Northwest Arkansas Times from Fayetteville, Arkansas on February 13, 1952 · Page 9
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Northwest Arkansas Times from Fayetteville, Arkansas · Page 9

Fayetteville, Arkansas
Issue Date:
Wednesday, February 13, 1952
Page 9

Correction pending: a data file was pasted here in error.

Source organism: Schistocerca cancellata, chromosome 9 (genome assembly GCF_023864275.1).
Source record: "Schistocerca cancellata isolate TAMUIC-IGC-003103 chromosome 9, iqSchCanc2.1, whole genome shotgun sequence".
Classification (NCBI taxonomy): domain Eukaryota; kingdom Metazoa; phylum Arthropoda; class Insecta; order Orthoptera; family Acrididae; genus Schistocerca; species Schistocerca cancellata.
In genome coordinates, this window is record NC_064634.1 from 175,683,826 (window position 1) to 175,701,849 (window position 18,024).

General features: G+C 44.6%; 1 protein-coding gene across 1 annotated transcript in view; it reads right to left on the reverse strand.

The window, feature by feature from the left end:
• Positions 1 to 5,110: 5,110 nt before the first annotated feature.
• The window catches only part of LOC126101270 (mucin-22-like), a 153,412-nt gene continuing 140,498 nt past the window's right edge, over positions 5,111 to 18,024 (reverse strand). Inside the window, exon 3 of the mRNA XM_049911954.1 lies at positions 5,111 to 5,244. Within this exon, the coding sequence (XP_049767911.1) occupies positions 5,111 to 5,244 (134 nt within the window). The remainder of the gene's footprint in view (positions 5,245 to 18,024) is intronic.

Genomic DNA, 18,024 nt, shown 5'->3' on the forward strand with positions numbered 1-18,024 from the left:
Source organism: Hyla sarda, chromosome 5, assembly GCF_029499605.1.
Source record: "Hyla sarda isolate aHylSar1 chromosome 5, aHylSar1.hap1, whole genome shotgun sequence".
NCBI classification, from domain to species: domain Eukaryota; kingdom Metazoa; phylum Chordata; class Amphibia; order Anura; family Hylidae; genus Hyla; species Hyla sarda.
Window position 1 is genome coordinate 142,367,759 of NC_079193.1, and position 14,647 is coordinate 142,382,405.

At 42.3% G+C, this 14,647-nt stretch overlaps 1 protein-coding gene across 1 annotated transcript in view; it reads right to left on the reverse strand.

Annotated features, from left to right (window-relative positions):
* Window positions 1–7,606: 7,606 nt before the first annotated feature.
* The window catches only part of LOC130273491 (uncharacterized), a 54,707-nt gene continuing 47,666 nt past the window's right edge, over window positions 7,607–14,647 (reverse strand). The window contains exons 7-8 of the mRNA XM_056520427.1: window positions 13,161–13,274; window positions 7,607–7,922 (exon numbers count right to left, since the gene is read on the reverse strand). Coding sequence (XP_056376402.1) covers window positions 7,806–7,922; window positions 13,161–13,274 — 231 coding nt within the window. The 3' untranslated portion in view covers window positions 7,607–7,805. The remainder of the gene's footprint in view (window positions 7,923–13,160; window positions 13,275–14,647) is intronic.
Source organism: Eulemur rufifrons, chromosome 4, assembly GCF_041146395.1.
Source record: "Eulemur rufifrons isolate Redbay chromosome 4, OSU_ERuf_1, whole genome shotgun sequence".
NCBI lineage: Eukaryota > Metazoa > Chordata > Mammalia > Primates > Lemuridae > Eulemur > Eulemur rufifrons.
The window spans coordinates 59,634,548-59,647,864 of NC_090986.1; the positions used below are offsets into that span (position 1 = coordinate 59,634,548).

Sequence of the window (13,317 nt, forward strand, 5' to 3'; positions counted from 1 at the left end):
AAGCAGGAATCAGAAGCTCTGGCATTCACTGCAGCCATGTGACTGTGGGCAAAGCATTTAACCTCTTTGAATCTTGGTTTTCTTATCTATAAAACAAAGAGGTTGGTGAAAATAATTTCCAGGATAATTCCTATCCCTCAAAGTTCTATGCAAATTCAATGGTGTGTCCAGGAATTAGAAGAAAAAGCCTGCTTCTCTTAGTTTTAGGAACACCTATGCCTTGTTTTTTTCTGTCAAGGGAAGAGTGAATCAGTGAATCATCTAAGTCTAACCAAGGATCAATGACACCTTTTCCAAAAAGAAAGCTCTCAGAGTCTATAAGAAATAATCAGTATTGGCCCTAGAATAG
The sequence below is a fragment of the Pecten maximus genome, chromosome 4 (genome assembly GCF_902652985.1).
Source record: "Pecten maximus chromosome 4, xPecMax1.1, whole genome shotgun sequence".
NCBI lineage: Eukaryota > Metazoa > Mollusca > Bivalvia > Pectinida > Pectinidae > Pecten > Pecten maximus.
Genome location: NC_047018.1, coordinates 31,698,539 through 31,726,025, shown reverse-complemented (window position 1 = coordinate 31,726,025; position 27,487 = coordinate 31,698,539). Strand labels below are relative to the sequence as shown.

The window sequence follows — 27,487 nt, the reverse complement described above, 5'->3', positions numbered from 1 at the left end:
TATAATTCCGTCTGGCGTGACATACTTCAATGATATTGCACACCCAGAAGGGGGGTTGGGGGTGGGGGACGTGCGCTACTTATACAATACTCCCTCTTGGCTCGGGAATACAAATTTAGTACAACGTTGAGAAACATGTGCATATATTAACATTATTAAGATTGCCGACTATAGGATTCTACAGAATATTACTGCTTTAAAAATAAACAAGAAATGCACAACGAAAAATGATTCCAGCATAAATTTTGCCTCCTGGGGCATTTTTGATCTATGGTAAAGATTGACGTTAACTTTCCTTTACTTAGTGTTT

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Dogs Stopped By Fort Smith Defense, 43-39 inability To Score In Last Olympic Torch On Way; Games Open Tomorrow Quarter Costly FHS Suffers First Loss To State Team, Second Of Season The Fayetteville Bulldogs ran afoul-, a defense that wouldn't crack last night, losing to the Fort Smith Grizzlies, 39-43, in a game played at Fort Smith. It was only tlje second loss of the season for Fayetteville and the first to an Arkansas team. A miserable three points in the final · quarter proved too few lor tlic Bulldogs, who held the Grizzlies to only four points in the final '''eight minutes. Faycttevilb had 'possession of the ball with enough scoring opportunities to win during the final period hut Fort Smith refused to let the 'Dogs near the basket and the 'Doss couldn't hit outside when it counted. Faypltcville showed a big heart in coming' from behind an early I I -point deficit to lead in the second and third quarters. And the Bulldogs were tied with the Grizzlies for four minutes of the last yuarler. Fort Smith finally forged- ahead on a basket by .Tohn Paul Jones midway in the last period . and .Bobby Gattis followed with another less than 30 seconds later.'. . 'Tlie Bulldogs cut that margin to three points as Ken Crudup sank 'a free throw to make the score. 39-42. From that point on the Bulldogs were unable to get ball, inside the net. Russ McConnell, Fayetteville's leading scorer with 14 points, took four shots at the basket in the last two minutes without success. Ray Barnes had a shot, too, and Larry Trammel! got in a rebound try but the ball would not fall through. the crucial play in the closing minutes -- Fort Smith went into its freeze with three minutes, and 45 seconds remaining -- was on a double foul between Fort Smith's Jones and Fayetteville's Trammel! as the 'Dogs trailed by three. Jones missed his try and Trammell then missed his. On the ensuing tipoff Fayetteville gained possession of the ball. Had Trammell marie his free throw and cut the lead to two points the 'DoRs could have taken their time and worked the ball for as good a shot as possible. However. trailing by three, Fayetlc- vilie couldn't waste time and went | [or a quick desperation basket ' which missed. Fort Smith controlled the boards lo a large extent, hut had poor luck with their stall came. In the late phase of the game -the Bulldogs 'stole ' t h e ball twice, tied it up twice and caused the Grizzlies to lose the ball out-of-bounds once. In the first period Fort Smith hurried to a 10-8 edge before Fay- clteville got its defense and offense working. The Bulldogs closed the margin gradually throughout the second quarter, finally taking a ?5-24 eclce at the half. Fort Smith scored only five points in the second quarter after getting 19 in the , first eight minutes. Jones, of Fort Smith, was the game's leading scorer with 15. In a preliminary pame the Fay- clteville 3-team tripped Fort Smith 29-25, using a faultier* freeze, in the. last two minutes. Oslo-(/Tj-The flaming Olympic* lurch, borne high by the first of a gigantic relay of 100 men on skis, started Wednesday on its HP-mile journey from Moregdal, the birthplace of modern skiing, to the opening ceremonies of the Winter Olympic Games in Oslo. At the same time the torch left Moregdal, the'Oslo Weather Bureau sorrowfully announced there seems no prospect for snow in Southern Norway "for at least three or four days." This prediction rules out any T.C.U. Leads SWC As Baylor Upsets Texas possibility for good runs for the opening ski Norefjell. events Thursday at The two-man bobsleds will get the competition under way in the morning with the first of four heats to be run in two days. And after lunch the.women skiers take off on the giant slalom at Norefjell, 70 miles north of here. But the official opening of the games is Friday morning, when the Olympic torch is carried into Oslo's Nislett Stadium and the Olympic fire is lighted. The relay starts at Moregdal with a brief ceremony in the house I where Sondre Norheim, Norway's i tirst active competitive skier, lived 100 years ago. The American jumping team, which had been training at Kongs- bcr, broke camp Wednesday and came to Oslo, where the world famous Holmenkollen hill will be the site of Olympic competition. Holmenkollen, nestled in the hills behind Oslo, is tops among the world's jumping hills. It is not the biggest but is considered the best. Art Devlin of Lake Placid. N. Y., is the only member of the Olympic team who lias tested Holmenkol- len. He jumped here in 1948. "1 came here with my knee in a cast and I think 1 ended up 91st or 92nd," Devlin said. "When I lumped there was a heavy fog and 1 could hardly see the landing slope. So I couldn't say I know much about the hill." i Devlin was the only non-Norwegian to place in the first 10 in a final pre-Olympi" meet at Kongsberg Tuesday. He finished fifth. Art Tokle, Norwegian-horn Brooklyn skier, was 12th and Willis Olson, Eau Claire, Wis., 13th. The United States and Canadian hockey teams arrived here Tuesday night after touring Europe. They will meet Wednesday night in an exhibition game. The Canadians don't like the idea since they have six men on the injured list but they agreed reluctantly 10.000-seat sold out. when they found the Jordal Stadium wa, \ Dailas-OT-The Texas Christian* Horned Frogs held down the top; spot in Southwest Conference;, basketball today--and hoped t h e y : could say the same after Saturday : : night. Last night Baylor, with an u n - . inspiring 2-5 record, staged an i n - , spired upset of the mighty Texas! Longhorns 71-59. At the s a m e , time TCU whipped Rice, another: 2-5 cellar dweller, 83-49. ! The results gave TCU first place' by half a game, the same margin, Texas-had previously over the! Frogs. I The leadership showdown conies Saturday night when TCU and Texas clash in Austin. Howard Hovcte. Bill Harris and Bill Fleetwood gave their best in sparking the Baylor win. Ralph Johnson roped 22 points on seven field goals and eight of the 13 free throws given him. with Jim Dowies paced Texas 13 points. Texas grabbed a quick 4-0 lead, then Baylor went wild for a 197 first quarter margin. The Steers came hack but Johnson, Harris and Hovd* kept hitting the circle. Baylor led 36-27 at the half. The Longhorns cut the Baylor lead to one point by the end of the third period, bi;t soon afterwards Dowies and the two tallest Longhorns. Don Klein and Ted Price, went out on personals. Baylor worked the count to 6447 with four minutes left. Texas outscored the Baylor reserves .127 in the last four minutes but the damage had been done. TCU's victory was the 16th in 19 games. The Frogs hit 31 of 70 field goal attempts and 21 of 29 free throws. The Christians rolled up leads of 25-12, 46-27 and 63-42 at the 10-minute markers. George McLeod. conference and seasonal' high scorer, pumped in 20 points. Little guard Johnny Ethridge got 18. Ralph Grawunder posted 17 for the Owls. Friday night Baylor plays Rice in Houston. Saturday Southern Methodist plays Texas A. and M. at College Station and Texas plays TCU in Austin. SPORTS MO*THWIST ARKANSAS TIMIS faveiievnle Arxonsm. W«dneidoy, February 13, 1952 Stan Gets Bock Pay; Looks For Five More Good Years ! Low Scores Expected In Texas Open San Antonio, N Texas-W)-Every tournament on Hie winter golf : c trail has been wide open, with six j J different players w i n n i n g six d l f - j y Benlonville Trips Airedales, 36-3S Bentonville-(Special)-With only seven players on the varsity squad ' well enough to be in uniform the andon Drain: with 10 points, led j TMno aireaoy he-scorers. It was the .sixth round of 62 the ....... ... straight victory for Coach Harry Vandergriff's rescrvers. The box score: Fayetlovilb FG FT PF TP McConnell, f fr Crudup, f . . 2 rranimeil, f -- ; 0 Trumbo, c 3 Pearson, c 0 Parker, g 0 Barnes, g 3 Head, g 0 Totals 14 Fort Smith . CJattis, f 4 Ralley, f ·- 0 Wilson, f . . - 0 Schombers, c 4 Jones, .g 6 Roebuck, g 3 Lester, fi 1 Totals --·- 18 2 5 0 a 0 0 I 1 11 2 n o i 3. i 0 7 5 3 3 5 0 5 2 0 23 1 3 1 4 3 4 3 19 fercnt tournaments, and the $10,000 Texas Open which starts here tomorrow is no exception. Everybody agrees. however, that the tournament should pro- time the lowest scores in its 25 years of operation. It was won by Ren Hogan in 1946 with 264 for 72 holes. Sam Snead tied that in winning it in 1948. .limmie Demaret of Ojai, Calif., who already has done a practice nine under par, over Ihe (i.400-yard Brackenridge Park course, thinks the 264 will be broken. "This course is in great shape," oaid Demaret. "The greens are wonderful and the fairways are. fast. Everything is just right [-;· low scores." The fairways are very dry and there just isn't any rough to worry about. A former champion, E.'J. Dutch Harrison has been sidelined with a back injury. Biles Obtain Netro Start Pi(t5burgh-(/P)-The Pittsburgh Pirates nurchareri seven players from the disbanded New Orleans .Eagles of the Negro American League for their farm clubs. ilRAIGUT aoUMON WHlSttY. M «00f, THE MAG6 01ST. CO., IWNKfOtT, KY. i h e .Xi m a 36-35 at m % , nst n i g h t A11 b u t SCTen T |g crs were out with virus flu. Trailing 11-4 at Ihe end of the first quarter, and 29-21 going into the last, the Ben- gals rallied behind the shooting of nilbcrt "Skeeter" Dotson who pegged 9 of his 10 points in the last quarter. Bentonville went ahead for the first time with only two minutes remaining. Alfred Knox, j u n i o r guard, kept the Tigers within striking distance, with 14 markers. Powell hit 12 for the Airdales. In the junior high contest the young Bengals rebounded from their last two defeats lo set down Ihe Alma juniors 25-22. Stamper hit 10 and Jones nine for the winners. Benlonville will play Berryville at Berryville Friday night. Tourney In Second Round Palm Beach, Fla.-(/P)-Co-medal- isls Bee Birmingham, I Ala., and Robert Sweeny, Palm I Beach, defeated Helen Hampton, ! Signal Mountain, Tenn., ant! Earl T. Smith, Palm Beaeh. 7 and fi. and Mrs. Catherine Fox Park. Bloomfield, N. .1., and Tim Holland, Miami, defeated Mrs. Bradley Streit, Palm Beach and .lack Penrose, Miami, 5 and 4. in the first round matches in the 17th annual Invitation Mixed Foursomes Golf Tournament. Selling Of Unstamped Cigarettes Charged Little Rork-W)-Thf Leader To- h.icco 'Company, Eav'», Ark., is charged with selling more than 43,000 packages of unstamped cigarettes during thc past yiar. Arkansas' Revenue Co -ils'in-T Carl Parker look thc case under adviremenl »fter a hearing yesterday. '.An audit of the (inn's records for an-11-month period indicated that it had purchased 43 660 rr.ore packages of cigarettes than stale ISA i- stamps. Parker said the state losl $2,019 In taxc if these cigarettes were not stamped. The company Is owned by Robert C. Ray. St LoulB-WJ-Fathcr lime mwy 1 not like this, but he isn't taken too seriously by Stan Musial, tlie St. Louis Cardinals' $80,000-a-year man. The 31-year-old." five-time N a " tional League hattlnR champion had just picked up the last of his 1951 salary, a healthy $25,OUO raise which had been b y _ the Wage Stabilisation Board. | when someone hiutecl maybe a fella couldn't pl?y baseball forever. Stan didn't like the ulca al all. He leaned back in Cardinal owner Fred Saigh's big red leather chair, and looking like an executive rather t h a n a baseball player in his well-tailored gray .suit, p a i d : "Baseball is my life. It's done lot for me. It's an interesting business. I intend tn stay in it." Maybe HS a baseball manager? No, he hasn't, seriously consitl- orcd that. And besides, in his opinion player-managers aren't too successful. At one point in the press con-! tcrcncc Tuesday, Stan announced he still gets a kick out of playing, even if he has bren in orsnnizcd baseball 15 years, 10 of them in the majors. "I try to work harder now t h a n I used to. Once you build a rcnu- tation you like to stay on top. You know how it is. "I feel I'm going to have five more good years." Nothing seemed to worry Stan, not even Ihe probability Uncle Sam will pet most of the belated check for la$t year's raise. The raise finally was okayed by WSB in a switch on its rtiliii; affecting baseball player's salaries. At first il had frozen their pay at the top 1950 salary naid by thei, club. That was Musial in Ihe Cardinals' cnFe. He got $50,000 a year olus a $5.000 attendance bonus. The board recently changed its formula to enable clubs tn raise their 1951 payroll 10 per cent above 1050. February Sports Card Frn. 15-- Bulldnirs vs. Sprinn- field, Mo., here, at t, p m. Feb. 15 -- Arkansas Frosh vn. Tulsa Frosh. «t Silltaaw, Okla. Feb. 19-- Bulldogs vs. Tulu Will Rocers. Irere, »l B p. m. Feb. 19-- Raiorhacks vs. Baylor, hi-rr. »l ft p. m. Feb. 20-- Arkansas Fronh vs. Okmiilgee A. and M., at Okmul- see. Feb. 21-23-- District One Weul Junior Boys Basketball Tournament. at Rogers. Feb. 22 -- Bulldogs vs. Snrlng- dale, htrf, at 8 p. m. Feh. 22 -- AritansiH Frosh vs. Fort Leonard Wood, at Waynes- villt. Mo. Feb. 23 -- Razorbacks vs. S.M.ti.. it Dallas. Feh. 25 -- Ritnrhacks vs. T.C.U.. M Fort Worth. Feh. 28-Mirch I -- District One West Class A Senior Boys Basketball T o u r n a m e n t , it British Jockey Likes American Track And Food Marciano Hopes For Early Kayo OverSavold Purses To Be Held If Boxers Fail To Have Good Match Phlladelphia-l/H-Rocky Marel- ano--young, lusty find unbeaten-figures to cak-walk to his 3Dlh slralghl victory toniRhl In a scheduled 10 round f l R h l afiainsl the battleworn, 35-year-old Lee Savold. Thc 27-year-old Marciano is a heavy favorite to demolish Savold In an early round. But before the former Rrocklon. Mass.. cobbler Rets too confident he might i ·52 PjNNANT ir 5IGM7 Cleveland':.,;!:; Can Be Catching, So Welch Out mostlj .dri/zlt CoWer eratu'rs times Samir' becomes eoidly l cai. as: Bv OAYI.K TA'.BOT New Ynrk-f.l'i-One of the morf. . . . . lovable n u n l l f r ! of the ClcvHaml "FifSt, how about ««T Aren fc=-±, Indians K their subl'.nc i-nnfldem-e I '«' s ' lhrec of thc '"' *"* - - snrln-i a f t e r sorini; that Cry arc | f o u r h ( - ·'»·;"" , fcl1 "' u ;"= Win* lo win thc American League I r,*r:\« »'d W y n n ) (felting a 111 . j ripe, Ixifftball-wisc? The. aim' Fifteen other hie Ic.-iBtio clulm i " n s w c r ''" '" the.surprising f may art roy about the mailer and i »'»« their averse age |j two ye. "rotest t h a t , pshaw. » l l Ihi-y'vo j .rounder than the Yankees f i r Rot Is a lot ,»f pretty Rood litll.- old ·"" 'inartet. Three of^the chart hall players who might f i n i s h »« " " nrt TM c '« «· wh " right up Ilirrr If lucky, but that sort of pap isn't for our Injuns. They say Ihry're lining tn w i n , and they'll li-il you why. Only trouble about this m- ! ricaritiK trail of the- Tribe Is t h a t I it tends lo he catching. We cnmo i down with it again ia;;l A|ril. a had case, find in i-nnscqiipncr have sworn not to stay ovrrnlcM Tucson, Ariz., Ihif sni-ine. wheio our optimistic nmUvi.H t r a i n and prow hriidslrnnK. There is, however, no man Feller, Ihe Tribe dean, I just'turned 33.',' "Take Hay Boone, for instan Two years aao thc lithe you shortcton finished with.* .301 i crane. Last summer he pUtng to .233. Does it make sense to i sumc that he'll repeat the lat' f i y u r e or climb to a point sorr Thai's ' wh"rc In between? As lor the i Ff h. 2«-M»rrh I -- District One West Class B Senior Boys Basketball Tournament, at Greenland. M i a m i , Fla.-(/T)-Winston Churchill's jo-key--Tom Gosling of Lanark, Scotland--lore I n t o lamb stew l i k e a man who never would have lo make 120 pounds ap,ain. Goslinir and Krankic Durr, a little fellow who rides for thc Duke of Norfolk, had stopped off at Hialenh Park to sample American racing and food. They especially liked the food. "It's a beautiful park." said Gosling. "But 1 t h i n k thc British horses look a little sharper--al but t h a t Spartan Valor. He looked as if he c-oul'l pull a cart and still beat Ihe rest." Spartan Valor, of COITSC, set a new track record Saturday In winning Ihe McLennan Handicap. Gosling had tabbed his as the winner before the race. ' When the conversation shifted; lo nritish racing Gopling w»s mo:-,i csnrnslve. Churchill was his pat subject. "He makes you feel right at home," he said. "He loves lo come out to -see them gallop in the morning. Used to drive out from London to Epsom every .Jhrie he got a chance." Gosling rode Churchill's Colonist to many Important victories before the 6-year-old horse was retired to slud last f a l l . Like all British subjects, Gosling and Durr were saddened by the d e a t h , of King George VI They believe Queen Elizabeth, who was interested in racing when she was Princess Elizabeth, will maintain her close connection with Ihe sport after the mourning period is 'over. "I don't know just what doe: happen to the King's stable," s»ld Gosling. "I suppose il now will go lo Queen Elizabeth." Basketball Scores Ht Tttt Atnicntta rr"M ' Holy Cross 72, Connecticut S3. Yale 81, Dartmouth ST. M a n h a t t a n 72, CCNY 54. Siena 55, Oklahoma City 50. overtime. Canisius 83, B u f f a l o "1. Duke 71, North Carolina Slate 5R. South Carolina 15, North Csro- Una 6R. Franklin and Marshall 79, Navy 7S. ' Georgetown DC 96, Catholic 52. New Orleans Loyola 6H, Miss. Southern 58. Houston 54, Wichita 53. Washington St. Louis 72, Missouri Mines fifi. Texas Christian 83. Rint 49. Baylor 71, Texas 59. Texas Tech 68, Hardln-Simmons 54. Arkansas Tech 59, Hendrix 43. Arkansas College 88, Southern Slate 64. Idaho 48. Oregon State 43. Santa Clara 81, College o! Pac i f i c 49. r ' a imge of Convention Hall fight history. It was 18 years ago today that Max Schmellng, former heavy- weMH champion, climbed into the Hri" to face Sieve Mamas. The German was an overwhelming favorite, but when the fight was over. Hamas was the winner. Savnld has few supnoilers. Even Ihe Pennsylvania Stale A l h - lelic Commission indicated It was concerned shout the possibility Ihe f'l«M mirM be · turkey from the standnolnt of competition. At last week's physical examination. Commissioner John (Ox) Dagro.ia to'd both boxers 'that he I'fld been asked by m..ny people "Why this fi?M?" He reminded M n r d n n n that he han 1 catapulted into hcavvwcleht brxing 'prominence with his Knockout pf 37-yar-nld Joe LotiliC the old Brown Bomber. Dagrosa mentioned that Ibis same fading Louis had unceremoniously dumped Savold. "You fellows will have to nrovc to the public, why t h i s fight?" Dag r o s a said. The commissioner warned the fighters he would hold up nurses If it wasn't a gouil show. It's a cinch the fight won't be a turkey financially. A crowd of 1.1,000 Is expected to nay some $90,000 to see the. battle. Bfclng Rttulti Arcadia, Calif.-W)-Cniinlerpnlnt, 1051 "horse of the year" was declared out of racing for an Indefinite period because if injuries received in the r u n n i n g of the Santa Anita Maturity Feb. 2, Arcadia, C a l i f . -- G u i l l o t i n e ($4.80) won tht $15,000 six furlong Lincoln's Birthday Handicap at Santa Anlln In 1:08 4-6. ·Mliiml, Fla.--Tin Giro ($5.7(1 won the mllti and three sixteenths A b r a h a m Lincoln Purse «l Hl»- leah in 1:09 4-5. N e w Orleans -- S a w D u s t e r ($0.401 won the mile and one-sixteenth Bogalusa Purse at Fair Grounds in 1:47 1-5. Oldsmer, Fla. -- Early T r a f f i c ($7.301 won the mile and sixteenth Governor'? Purse at Sunshine Park in 1:47 3-6. Uncle Sam's s w i f t cnurier.s. ;tml one of them dolivrH to r l av n missive from M n r » ' i Sninur'. » member o f - the Imllnni' n f f i r l n l family. One o( Sa'Yiuol'^ ninin job'j jr. lo spend t''c fir;;! two tnont 1 * of the w i n l e r h"lnhi" (!'-n"nil M;m- ·icer H a n k flrcenlwr f l u m e mil how his team rvcr ln:.t. arid tl'e next twn immlhs assuring I ' u n k it wouldn't porsibly haopnn ngiiin. Knowing »;ood Marsh was going ml w r l l wlial stiy, the first ivi.irfill \v.ih K I M H K M) ?«i.v, I ' M - i t i n t , Impulse was not to noon hi? k'l- tcr at all and. hence, korp a dear..] regulars, each fell off t| Uvc-rn 10 ;nd 45 points for an i fr.-njf of exactly 26 per man. von Just solit the difference h . _ twcfn the two seasons, the would be sufficient to give the il d' -"i i h e batting lead," Tl-crr you are--top pilchltf . mavlmis balling, terrific flel ins »nd wonderful team spirit fit, the front office. The. only wea neits, obviously, a slight inablH In head off squeeze bunt* by PL . Kh'itlo in ll'e last of the ninth. ~ ·'Write, wire or phone," Sam^jj urjjeti, "for further Informatlor The ternptallon, while freat, w' - be firmly overcome. head. But curiosity ijol l''c bolter I of that, and l u r e we go iiuilln. I "· * *'The.pitcher-packed Cleveland Indians could conceivably I run away and hide froni the field in the 1952 pennant race." "Add that to their brilliant pitching and. you have a new American I :a(jiie champion." . "Those ingredlenls c e r t a i n l y have thc makings of n pennant pin, somrlhing the Imllnns are f u l l y I n t e n d i n g to slice next October." These examples from the Samuel typewriter represent w h a t is j known to iho trade as "Cleveland- | ills" in Its more v i r u l e n t form, · and they arc, unfortunately, typi- ] cal. Over-exposure to them can | cause a man to pick against Ihr Yankees and bo ostracised by i members of hlfi own f a m i l y . A t ' F i h t s Last Ry The ,'gan last ' Philly Bids For Olympic! Phlladelphla-M'l-The City of Philadelphia put in a formal bid for the I9S4 Olympic games. Km ·» wttk Ik* ttmet-- «M h» TlBirt frtm IJH Angeles--Laur» B«l»s, I'l", 6 Los AnKclcj, outpointed Bsby F». Gutierrez, 124, San Mego, 12. Whlln Plains, N. Y.--rrand"" 1 (Kid) Anselm. 147, Prifladelphl" 6 I knocked out Dick Canhady, 14wn ! Newark, N. .1., I. .-; htd Sacramento, Callf^-Bob^ Ol»oS22 102. Honolulu, outpointed" Woot Iliirpi'i-, 182, Oakland, CiH-.^l-ith ~ing real In- rrs (he the OHNAMENTAt IHOH WOHKB CACLI WILDIHO M. WrouNht or Cmt Iro* ItAllinic nnd Column! WnniRht Iron Turnltur* A n y l h f r i K for Tht Hort« frcf. Eilllnilfl - ro*r w As Beer Can Be that's why Stag h 10 smooth...t« dry! D*wnt*wn DIckMA Clmtlc The D*t,uxe ' C u f e trimmed Jirc v;hefler'« 4-0 to ride Ihree poinlft off i h e ' b o l l b m while Hoh-Noh Uguorn took four pplntn from Spyres' ERNO Station to cop the lead no'Ulon. O. K. Tflxt took three' point* ' from In* I r f l l l l n f G. W. Shirley group. Hoh.Non IJquom captured leHin ·rle» wllli 2..WS pln« und D: K. Tnxl rolled hllh Jlnglr n( 911. Den Shllry T O K TfXl tnpp'fd S7R · ' - rllvldtliil K tinllrsl I'm int ff,r In. iml F. W Rnxton WA* l"rt|e Rnrnr of 22* Water Puppy Caught (r Clear Creek On Hook A hook "water puppy," taken from 'Clear Crcrk on a near Hnb-Noh ' unuors . . Wlrerler'n Drive-In . Spyr«t* EMO S t n l f n n n. K. T«»- .. »cl..rrxi. Cute . . G. W. Shi-icy imd Son 35 wheeler by Mrs. Myrtle Sasser ol Stoney Poltit, was displayed at the TIMES office yesterday afternoon. About 10 Inches lon«. It'had gills _ with red-fe»tbei;y' tips, tour lejsi^ with four tofi on Mch, ind w«s I f,, n i brown vith bUcV spots on its ' bacVi. It wis «;iiuir«!j by tht University zooloiy department after It was Identified by Prof. S. C. ArhantM Wflttrn flM The n T. ti.'n tow lengtie lejiin took the lomtue lesdlnl; Front num. t-.,. 2-1 and Ihe Hl«h Broll-rn de- Vuled Ihe Blue Fl«mei 2-1. The tm- derdof^ rumf. otit on top in both mAtchen. The B. T.' U.'n .caplured 'euro seriet with 2.0*0 nlni. while the Blue Fipmeii w»r« holleit for ti' Mnnle ol 7M y'rlthl look Indlvldiftl .-*rie» will- iff !'·« -vhl« 0«nn blit. ff III. ' is .in n .10 11 I IP *IM MM U rttt Defendant In Suit Gives Himself Up Bcntonville - (Special) - Paul O'Neal, 30, a Healing Springs poultry dealer, walked Into the lienton County Jail here at 1:30 a. m. today and gave himself up. O'Neal was being sought on « charge of overdraft and is also named as a d e f e n d a n t in civil TIs- stilt filed Monday by T. II. dale, a broiler raiser. Bond was set a I $2,000. Dordonelle Banker Sentenced And Fined IJItle Rock - rVP) - Thomas V. Jones, Dardanolle btnk, president and lumber compuny owner, has been sentenced to two ye^rs In prison nod fined (10,000 lor Income lax evasion. Jonos pleaded guilty In Federal Couit hnre yesterday lo evasions tntillr.r! $50,05B over » three-ye»r period. Tip-off . . . on the finest shoes money can buy! FLORSHEIM THE NEW U-WING TIP! Snoe style takes a U-turn this season, and favors this modern version of the wing tip. They'll save you money in the long run, for you get Florsheim's famous wear of a second pair. In Burgundy or Tan Calf irtttitt djMi tmtm Stiff